USA | 1950 | 86 MINUTES | 1.37:1 | BLACK & WHITE | ENGLISH
A convicted murderess, on her way to be hanged, is trapped by floods at a convent where one of the nuns starts to doubt her guilt.
Thunder on the Hill is based on the stage play Bonaventure by Charlotte Hastings, and it shows. Almost all the significant action is confined to a few rooms in the convent where Sister Mary (Claudette Colbert) encounters the supposed killer Valerie Carns (Ann Blyth), “the devil’s daughter”. The broader setting is the English county of Norfolk (which was, as it happened, hit by major flooding a couple of years after the film’s release), but apart from some picturesque footage of refugees arriving at the convent with their livestock, this has little relevance and the story could take place almost anywhere.
Much of the dialogue is somewhat stagey, too, notably the long and rather mystifying arguments among the nuns near the beginning of the film, alleviated only by some interesting hints of scandal around Sister Mary.
The more successful aspects of the movie tend to be the smaller touches: most notably, a powerful scene where Valerie plays piano music composed by her brother—the man she is said to have killed—and an atmospheric sequence with a small boat making its way through fog and floodwater. The convent setting is nicely used at times, too, and crisp images with stark lighting underline the gravity of Valerie’s situation.
They’re not enough, however, to lift the movie above the level of humdrum. Too much time is spent on other characters who are barely more than sketched-in, as well as on Willie (Michael Pate), a local boy with learning difficulties (not the term people in the film would’ve used…) who helps out at the convent. He’s a caricature of a yokel, tends to dominate the scenes he appears in, and yet doesn’t ultimately add much. Philip Friend, meanwhile, overacts in the crucial role of Valerie’s fiancé.
Though director Douglas Sirk’s great melodramas remained a few years away when Thunder on the Hill was made, one can sense the same intensity of feeling here. It’s too often diluted, however, by other goings-on, and what ought to be the overwhelming questions at the centre of the film—whether Valerie is innocent, whether Sister Mary can save her from the scaffold, whether saving Valerie would counterbalance the nun’s loss of her own sister to suicide, and whether the floods are the will of God enabling this—don’t achieve the impact that they should. This movie’s main interest may be historical, as a precursor of Sirk’s better-known work.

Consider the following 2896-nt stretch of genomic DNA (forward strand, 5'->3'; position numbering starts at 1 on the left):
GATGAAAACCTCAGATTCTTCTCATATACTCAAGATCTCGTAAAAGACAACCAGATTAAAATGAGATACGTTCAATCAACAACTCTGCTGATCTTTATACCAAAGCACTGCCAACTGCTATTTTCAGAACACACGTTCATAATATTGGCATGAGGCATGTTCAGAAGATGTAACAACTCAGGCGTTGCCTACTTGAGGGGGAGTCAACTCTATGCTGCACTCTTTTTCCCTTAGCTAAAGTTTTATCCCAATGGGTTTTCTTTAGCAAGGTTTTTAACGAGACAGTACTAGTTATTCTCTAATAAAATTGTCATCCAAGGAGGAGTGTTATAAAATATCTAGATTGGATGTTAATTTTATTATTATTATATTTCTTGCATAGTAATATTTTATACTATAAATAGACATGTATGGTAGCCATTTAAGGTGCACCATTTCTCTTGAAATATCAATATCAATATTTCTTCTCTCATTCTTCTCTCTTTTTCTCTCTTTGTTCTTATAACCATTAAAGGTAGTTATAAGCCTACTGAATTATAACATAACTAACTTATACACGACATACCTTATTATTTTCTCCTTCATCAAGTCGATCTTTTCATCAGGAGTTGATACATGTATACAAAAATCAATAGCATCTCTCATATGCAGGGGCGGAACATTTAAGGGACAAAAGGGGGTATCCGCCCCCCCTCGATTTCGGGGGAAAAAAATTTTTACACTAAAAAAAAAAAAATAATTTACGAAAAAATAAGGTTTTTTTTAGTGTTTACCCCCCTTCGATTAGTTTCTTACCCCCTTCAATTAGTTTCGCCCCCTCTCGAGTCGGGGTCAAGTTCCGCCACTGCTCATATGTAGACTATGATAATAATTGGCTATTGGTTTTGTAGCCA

USA | 1951 | 84 MINUTES | 1.37:1 | BLACK & WHITE | ENGLISH
After a rookie cop shoots a teenage burglar, the two become friends. But as the boy grows up to become a gangster, the policeman is forced to accept that they may be permanently on opposite sides of the law.
A young Tony Curtis (29 when the film was released) and an even younger Sal Mineo (15 and playing Curtis’s character as a boy) are the highlights of this impassioned but slightly plodding tale that focuses on the changing relationship between a cop and a criminal.
The title song by Sammy Davis Jr. asks, of the titular six bridges, “which one is the right one?”, and though the question does become relevant on a literal level toward the end, its real significance relates to the choices that Jerry (Curtis/Mineo) makes in life.
When Jerry’s shot and wounded as a teenager by patrolman Ed (George Nader), he’s only escaping the scene of a minor crime, and after Ed befriends him he’s given plenty of opportunities to reform. Ed clings, too long, to the notion that he will… but, in the end, both the policeman and the film have to acknowledge that Jerry may simply be bad.
Six Bridges to Cross drags a little, notably around a wedding sequence, and the final heist and its aftermath seem a little tacked-on. Conversely, a crucial payroll robbery—Jerry’s first big one—isn’t even depicted! Nader is rather bland in one of the two key roles, as well. But both Curtis and Mineo are terrific, the former contrasting a confident public persona with a less assured reality beneath. Among the supporting cast, Harry Bartell stands out as a priest.
Although Six Bridges to Cross is dedicated (as so often) to the police and specifically to the Boston Police Department, members of which appear in the film, it often seems much more interested in crime than law enforcement. Alongside its emphasis on people and morality, the movie offers some well-executed and detailed depictions of Jerry’s crimes, particularly a clever horse-racing scam (though the race shown on-screen doesn’t seem to be the one described over the Tannoy…) and a heist where the criminals, with surgical tubing concealing their faces, move almost balletically.
Fascinating pre-high-rise Boston locations add to the interest of this often compelling if uneven movie.
USA | 1955 | 96 MINUTES | 2.0:1 | BLACK & WHITE | ENGLISH
Technically, the transfers here are all excellent (a few moments where The Sleeping City looks a bit over-exposed are the only possible blemishes), and the commentaries and discussions are of a high standard, packed with information and insight and never wandering or hemming and hawing. Ironically, Thunder on the Hill—the least satisfying of the four movies—contains the best of them.
directors: ‘The Suspect’: Robert Siodmak. ‘The Sleeping City’: George Sherman. ‘Thunder on the Hill’: Douglas Sirk. ‘Six Bridges to Cross’: Joseph Pevney.
writers: ‘The Suspect’: Bertram Millhauser & Arthur T Horman (based on the novel ‘This Way Out’ by James Ronald). ‘The Sleeping City’: Jo Eisinger. ‘Thunder on the Hill’: Oscar Saul & Andrew Solt (based on the play ‘Bonaventure’ by Charlotte Hastings). ‘Six Bridges to Cross’: Sydney Boehm (based on journalism by Joseph F. Dinneen).
starring: ‘The Suspect’: Charles Laughton, Ella Raines, Stanley Ridges & Rosalind Ivan. ‘The Sleeping City’: Richard Conte, Coleen Gray & Richard Taber. ‘Thunder on the Hill’: Claudette Colbert, Ann Blyth, Robert Douglas & Philip Friend. ‘Six Bridges to Cross’: Tony Curtis, George Nader & Sal Mineo.